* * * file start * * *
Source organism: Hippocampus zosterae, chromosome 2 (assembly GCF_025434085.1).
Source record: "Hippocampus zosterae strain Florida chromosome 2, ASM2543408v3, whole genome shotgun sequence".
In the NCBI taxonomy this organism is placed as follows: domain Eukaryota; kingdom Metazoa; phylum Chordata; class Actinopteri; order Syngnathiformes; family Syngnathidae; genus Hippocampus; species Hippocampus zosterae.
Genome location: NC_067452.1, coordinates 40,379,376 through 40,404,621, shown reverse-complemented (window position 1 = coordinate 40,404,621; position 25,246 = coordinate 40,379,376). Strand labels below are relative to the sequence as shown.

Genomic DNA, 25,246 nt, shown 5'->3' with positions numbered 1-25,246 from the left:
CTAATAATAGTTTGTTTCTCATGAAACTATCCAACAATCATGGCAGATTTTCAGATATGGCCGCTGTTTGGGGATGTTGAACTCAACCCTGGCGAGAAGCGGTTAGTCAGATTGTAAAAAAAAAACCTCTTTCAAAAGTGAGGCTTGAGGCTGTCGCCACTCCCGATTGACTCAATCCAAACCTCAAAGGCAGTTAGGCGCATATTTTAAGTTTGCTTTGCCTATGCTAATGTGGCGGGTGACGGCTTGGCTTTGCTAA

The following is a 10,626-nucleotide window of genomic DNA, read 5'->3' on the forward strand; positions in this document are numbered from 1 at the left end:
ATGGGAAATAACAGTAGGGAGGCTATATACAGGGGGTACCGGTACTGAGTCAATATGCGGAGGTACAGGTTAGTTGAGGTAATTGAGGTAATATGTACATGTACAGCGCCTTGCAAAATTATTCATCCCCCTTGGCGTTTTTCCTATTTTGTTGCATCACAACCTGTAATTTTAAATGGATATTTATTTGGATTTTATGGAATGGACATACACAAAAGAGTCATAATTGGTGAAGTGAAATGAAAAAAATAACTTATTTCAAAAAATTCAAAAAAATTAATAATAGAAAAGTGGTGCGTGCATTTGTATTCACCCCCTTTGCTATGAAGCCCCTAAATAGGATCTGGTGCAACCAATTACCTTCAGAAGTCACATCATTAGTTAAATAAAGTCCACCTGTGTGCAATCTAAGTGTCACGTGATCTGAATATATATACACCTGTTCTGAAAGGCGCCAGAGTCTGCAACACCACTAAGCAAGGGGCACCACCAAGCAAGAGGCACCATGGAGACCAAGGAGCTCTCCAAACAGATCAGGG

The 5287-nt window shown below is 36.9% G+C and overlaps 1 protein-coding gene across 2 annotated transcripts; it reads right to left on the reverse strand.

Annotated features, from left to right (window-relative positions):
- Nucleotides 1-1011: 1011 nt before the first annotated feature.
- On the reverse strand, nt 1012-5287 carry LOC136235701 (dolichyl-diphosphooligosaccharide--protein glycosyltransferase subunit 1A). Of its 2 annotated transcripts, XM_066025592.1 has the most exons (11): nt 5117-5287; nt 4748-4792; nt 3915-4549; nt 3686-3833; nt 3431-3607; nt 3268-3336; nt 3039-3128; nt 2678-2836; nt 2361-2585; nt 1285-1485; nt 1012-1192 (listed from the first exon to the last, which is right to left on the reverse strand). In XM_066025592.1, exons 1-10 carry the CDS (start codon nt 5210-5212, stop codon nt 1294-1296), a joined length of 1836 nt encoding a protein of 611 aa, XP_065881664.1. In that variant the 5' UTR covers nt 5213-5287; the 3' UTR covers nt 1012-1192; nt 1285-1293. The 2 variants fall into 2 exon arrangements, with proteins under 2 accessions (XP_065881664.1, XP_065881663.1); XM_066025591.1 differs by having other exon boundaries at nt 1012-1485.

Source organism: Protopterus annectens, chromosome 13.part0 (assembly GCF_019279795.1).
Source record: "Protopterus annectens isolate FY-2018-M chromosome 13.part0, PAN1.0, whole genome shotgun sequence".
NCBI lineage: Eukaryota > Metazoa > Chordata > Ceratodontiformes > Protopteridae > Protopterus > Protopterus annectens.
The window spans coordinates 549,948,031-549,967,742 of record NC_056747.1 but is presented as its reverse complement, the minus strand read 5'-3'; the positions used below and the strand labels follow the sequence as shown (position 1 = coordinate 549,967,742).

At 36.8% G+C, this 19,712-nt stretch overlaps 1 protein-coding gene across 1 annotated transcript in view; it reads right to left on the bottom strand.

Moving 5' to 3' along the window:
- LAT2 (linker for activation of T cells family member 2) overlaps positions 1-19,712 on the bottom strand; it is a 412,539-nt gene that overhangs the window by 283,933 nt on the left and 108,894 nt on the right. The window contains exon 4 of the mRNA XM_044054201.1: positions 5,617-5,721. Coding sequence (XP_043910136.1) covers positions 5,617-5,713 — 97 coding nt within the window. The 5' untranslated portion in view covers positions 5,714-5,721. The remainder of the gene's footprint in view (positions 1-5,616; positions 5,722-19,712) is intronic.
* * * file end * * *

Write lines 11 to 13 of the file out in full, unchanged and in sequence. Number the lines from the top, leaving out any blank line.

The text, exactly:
- Nucleotides 1-1011: 1011 nt before the first annotated feature.
- On the reverse strand, nt 1012-5287 carry LOC136235701 (dolichyl-diphosphooligosaccharide--protein glycosyltransferase subunit 1A). Of its 2 annotated transcripts, XM_066025592.1 has the most exons (11): nt 5117-5287; nt 4748-4792; nt 3915-4549; nt 3686-3833; nt 3431-3607; nt 3268-3336; nt 3039-3128; nt 2678-2836; nt 2361-2585; nt 1285-1485; nt 1012-1192 (listed from the first exon to the last, which is right to left on the reverse strand). In XM_066025592.1, exons 1-10 carry the CDS (start codon nt 5210-5212, stop codon nt 1294-1296), a joined length of 1836 nt encoding a protein of 611 aa, XP_065881664.1. In that variant the 5' UTR covers nt 5213-5287; the 3' UTR covers nt 1012-1192; nt 1285-1293. The 2 variants fall into 2 exon arrangements, with proteins under 2 accessions (XP_065881664.1, XP_065881663.1); XM_066025591.1 differs by having other exon boundaries at nt 1012-1485.

Source organism: Protopterus annectens, chromosome 13.part0 (assembly GCF_019279795.1).